St Vincent’s Hospital said it was not appropriate to provide the details as public funds were not involved (Pic: Graham Hughes/Photocall)
The Oireachtas Public Accounts Committee has heard that three senior staff at St Vincent’s Hospital in Dublin have been receiving top-up pay.
The hospital insists it is from private funds and not from any charitable donations.
Minister for Health James Reilly has warned the hospital there will be serious consequences if it does not comply with public pay policy.
The Health Service Executive has said it considers that just eight of 44 voluntary health agencies under examination are compliant.
It has given them a deadline of the end of January to come into line.
The PAC heard that between them the agencies get nearly €2.5 billion in public funds each year.
St Vincent’s has told the HSE that three senior staff receive extra pay from private sources, but insists it is in line with public pay policy.
Secretary General of the Department of Health Ambrose McLoughlin told the PAC that there were no informal arrangements with agencies for top-up pay.
The HSE is auditing voluntary hospitals and disability organisations in receipt of public money on how much they have been paying senior staff in private allowances.
St Vincent’s Hospital said it was not appropriate to provide the details, as public funds were not involved in the payments.
Mr Reilly said it was very unfortunate that the hospital had refused to provide the details to the HSE.
Speaking on RTÉ’s Morning Ireland, Mr Reilly said it was clear that people needed to be in compliance and part of compliance was cooperation.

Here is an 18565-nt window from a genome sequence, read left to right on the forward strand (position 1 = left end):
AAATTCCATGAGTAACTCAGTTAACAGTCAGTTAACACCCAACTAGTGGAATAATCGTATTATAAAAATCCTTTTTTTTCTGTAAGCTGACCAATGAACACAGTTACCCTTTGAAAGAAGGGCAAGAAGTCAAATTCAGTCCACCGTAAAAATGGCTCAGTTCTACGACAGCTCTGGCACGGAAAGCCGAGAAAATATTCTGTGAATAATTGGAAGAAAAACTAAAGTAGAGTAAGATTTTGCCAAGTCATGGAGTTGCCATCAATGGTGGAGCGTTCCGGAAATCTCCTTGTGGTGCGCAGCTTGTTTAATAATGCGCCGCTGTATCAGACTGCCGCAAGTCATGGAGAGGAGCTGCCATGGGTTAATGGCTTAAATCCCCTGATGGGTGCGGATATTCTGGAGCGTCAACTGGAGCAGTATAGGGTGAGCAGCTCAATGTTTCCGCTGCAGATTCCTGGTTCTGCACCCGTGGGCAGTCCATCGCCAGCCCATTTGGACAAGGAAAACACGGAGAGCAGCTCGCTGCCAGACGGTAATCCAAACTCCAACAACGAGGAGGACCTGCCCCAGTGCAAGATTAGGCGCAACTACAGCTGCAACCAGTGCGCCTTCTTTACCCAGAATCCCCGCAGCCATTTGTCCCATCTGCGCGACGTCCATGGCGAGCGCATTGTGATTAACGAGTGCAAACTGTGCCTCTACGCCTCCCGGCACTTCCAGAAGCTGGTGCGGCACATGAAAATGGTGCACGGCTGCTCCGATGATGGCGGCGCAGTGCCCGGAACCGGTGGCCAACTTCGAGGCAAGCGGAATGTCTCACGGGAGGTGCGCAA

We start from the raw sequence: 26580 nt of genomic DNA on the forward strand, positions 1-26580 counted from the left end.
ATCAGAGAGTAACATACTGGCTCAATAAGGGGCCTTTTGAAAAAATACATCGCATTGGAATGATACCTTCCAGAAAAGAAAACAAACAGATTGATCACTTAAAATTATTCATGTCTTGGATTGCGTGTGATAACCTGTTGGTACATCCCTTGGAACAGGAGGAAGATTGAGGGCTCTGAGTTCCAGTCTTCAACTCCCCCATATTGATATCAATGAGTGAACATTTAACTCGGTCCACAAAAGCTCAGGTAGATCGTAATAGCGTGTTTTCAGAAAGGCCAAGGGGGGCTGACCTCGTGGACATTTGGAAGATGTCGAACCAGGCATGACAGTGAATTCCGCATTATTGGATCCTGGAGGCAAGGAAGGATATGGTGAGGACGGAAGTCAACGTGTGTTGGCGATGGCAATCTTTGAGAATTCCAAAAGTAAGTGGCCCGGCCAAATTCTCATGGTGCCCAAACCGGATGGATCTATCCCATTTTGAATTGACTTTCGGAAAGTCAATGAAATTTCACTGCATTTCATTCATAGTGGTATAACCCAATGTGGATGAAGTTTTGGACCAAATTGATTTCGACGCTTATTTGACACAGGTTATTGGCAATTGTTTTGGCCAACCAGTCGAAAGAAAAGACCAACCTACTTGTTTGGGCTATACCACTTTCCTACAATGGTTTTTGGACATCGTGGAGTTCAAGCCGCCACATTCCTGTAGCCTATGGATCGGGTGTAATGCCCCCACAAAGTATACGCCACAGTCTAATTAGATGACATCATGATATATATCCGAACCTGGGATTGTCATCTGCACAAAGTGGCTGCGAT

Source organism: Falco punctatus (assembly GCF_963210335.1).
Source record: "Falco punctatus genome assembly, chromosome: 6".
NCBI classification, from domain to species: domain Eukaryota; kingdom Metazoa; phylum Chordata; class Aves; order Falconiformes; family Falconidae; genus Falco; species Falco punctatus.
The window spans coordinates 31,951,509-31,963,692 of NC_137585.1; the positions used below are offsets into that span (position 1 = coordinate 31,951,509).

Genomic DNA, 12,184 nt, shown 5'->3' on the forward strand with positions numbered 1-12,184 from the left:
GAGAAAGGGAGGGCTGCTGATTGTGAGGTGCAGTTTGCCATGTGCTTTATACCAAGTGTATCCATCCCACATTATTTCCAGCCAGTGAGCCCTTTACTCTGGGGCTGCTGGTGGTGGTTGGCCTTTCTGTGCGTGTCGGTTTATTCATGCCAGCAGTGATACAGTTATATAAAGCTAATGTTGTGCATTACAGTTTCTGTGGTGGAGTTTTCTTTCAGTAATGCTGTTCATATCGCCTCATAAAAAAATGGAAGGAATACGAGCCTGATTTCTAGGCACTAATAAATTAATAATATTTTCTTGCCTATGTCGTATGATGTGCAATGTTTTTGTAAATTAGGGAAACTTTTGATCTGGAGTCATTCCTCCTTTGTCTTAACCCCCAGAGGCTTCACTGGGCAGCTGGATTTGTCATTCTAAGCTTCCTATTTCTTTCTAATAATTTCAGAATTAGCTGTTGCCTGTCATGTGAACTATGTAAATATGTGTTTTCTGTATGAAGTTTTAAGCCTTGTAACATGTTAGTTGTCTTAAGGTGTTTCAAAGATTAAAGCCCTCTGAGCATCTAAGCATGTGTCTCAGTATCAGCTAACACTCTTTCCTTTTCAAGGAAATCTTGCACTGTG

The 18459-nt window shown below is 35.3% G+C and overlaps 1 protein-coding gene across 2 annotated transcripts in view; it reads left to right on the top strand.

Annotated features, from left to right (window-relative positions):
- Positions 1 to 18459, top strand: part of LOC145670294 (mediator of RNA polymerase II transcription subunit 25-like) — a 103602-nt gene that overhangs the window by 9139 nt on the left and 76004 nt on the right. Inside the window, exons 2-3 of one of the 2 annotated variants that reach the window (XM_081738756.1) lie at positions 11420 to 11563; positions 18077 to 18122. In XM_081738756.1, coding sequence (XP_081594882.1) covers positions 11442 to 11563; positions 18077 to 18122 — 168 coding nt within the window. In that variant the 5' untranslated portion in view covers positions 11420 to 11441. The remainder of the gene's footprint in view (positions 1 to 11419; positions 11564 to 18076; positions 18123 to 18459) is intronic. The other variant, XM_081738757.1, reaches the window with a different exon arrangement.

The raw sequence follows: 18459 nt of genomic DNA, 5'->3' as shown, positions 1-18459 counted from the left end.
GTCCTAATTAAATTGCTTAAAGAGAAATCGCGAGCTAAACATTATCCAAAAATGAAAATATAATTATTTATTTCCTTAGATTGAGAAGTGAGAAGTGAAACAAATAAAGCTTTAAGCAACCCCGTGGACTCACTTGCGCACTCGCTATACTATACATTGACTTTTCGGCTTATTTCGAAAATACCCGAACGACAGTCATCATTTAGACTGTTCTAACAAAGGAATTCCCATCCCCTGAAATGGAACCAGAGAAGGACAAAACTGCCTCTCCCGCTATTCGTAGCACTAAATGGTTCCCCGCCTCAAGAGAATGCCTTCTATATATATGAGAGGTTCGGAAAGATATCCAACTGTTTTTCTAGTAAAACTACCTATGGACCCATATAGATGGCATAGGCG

He said: “I think it’s very unfortunate. I think it’s very clear that people need to be in compliance. Part of compliance is cooperating.”
It follows the controversy over top-up payments to senior executives at the Central Remedial Clinic, which resulted in the board of the CRC resigning last week.
Mater chief executive discussing CRC arrangements
Mater Hospital Chief Executive Mary Day told the PAC that the hospital does not get paid to administer a pension scheme on behalf of the CRC.
Ms Day said that the Mater administered the scheme on behalf of around 180 staff members of the CRC, as part of the Voluntary Hospital Superannuation Scheme, due to historical reasons.
She said the €660,000 paid to the hospital by the CRC every year was the CRC employer’s contribution to its staff pensions.
Ms Day said in return for these contributions, the Mater assumed the liability for the CRC staff members’ pension payments when they fall due, thus relieving the CRC of future pension payments to its employees.
She insisted the Mater did not receive any payment for this service.
Ms Day said the scheme was administered at the direction of the Department of Health and with the full approval of the HSE.
Financial director at the hospital Caroline Pickett told the committee that the income received from the CRC by the Mater in relation to this scheme was booked in the year it was received and the money was ring-fenced for pensions.
The PAC intends to call former CRC chief executive Brian Conlan before it on 16 January.
The committee heard today that the amount of money paid to Section 38 agencies is much greater than that reported in the media and amounts to €2.1bn a year.
Earlier, Fine Gael TD Simon Harris said the PAC was still scratching the surface of Section 38 agencies and pay for senior staff.
He said the committee needs the resources to do this job and can not have some CEOs in hospitals sitting in their offices, hoping it goes away.